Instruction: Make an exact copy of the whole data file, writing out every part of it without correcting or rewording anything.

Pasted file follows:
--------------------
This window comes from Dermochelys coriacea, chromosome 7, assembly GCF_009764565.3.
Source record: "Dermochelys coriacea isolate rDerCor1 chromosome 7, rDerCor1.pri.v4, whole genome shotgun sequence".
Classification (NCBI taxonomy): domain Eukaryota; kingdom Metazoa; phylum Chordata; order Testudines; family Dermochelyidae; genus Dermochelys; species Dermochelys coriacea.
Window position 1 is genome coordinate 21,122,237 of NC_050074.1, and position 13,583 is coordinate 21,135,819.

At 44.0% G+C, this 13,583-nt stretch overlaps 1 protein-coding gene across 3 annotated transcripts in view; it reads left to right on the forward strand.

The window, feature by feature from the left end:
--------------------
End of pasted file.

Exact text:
This window comes from Dermochelys coriacea, chromosome 7, assembly GCF_009764565.3.
Source record: "Dermochelys coriacea isolate rDerCor1 chromosome 7, rDerCor1.pri.v4, whole genome shotgun sequence".
Classification (NCBI taxonomy): domain Eukaryota; kingdom Metazoa; phylum Chordata; order Testudines; family Dermochelyidae; genus Dermochelys; species Dermochelys coriacea.
Window position 1 is genome coordinate 21,122,237 of NC_050074.1, and position 13,583 is coordinate 21,135,819.

At 44.0% G+C, this 13,583-nt stretch overlaps 1 protein-coding gene across 3 annotated transcripts in view; it reads left to right on the forward strand.

The window, feature by feature from the left end: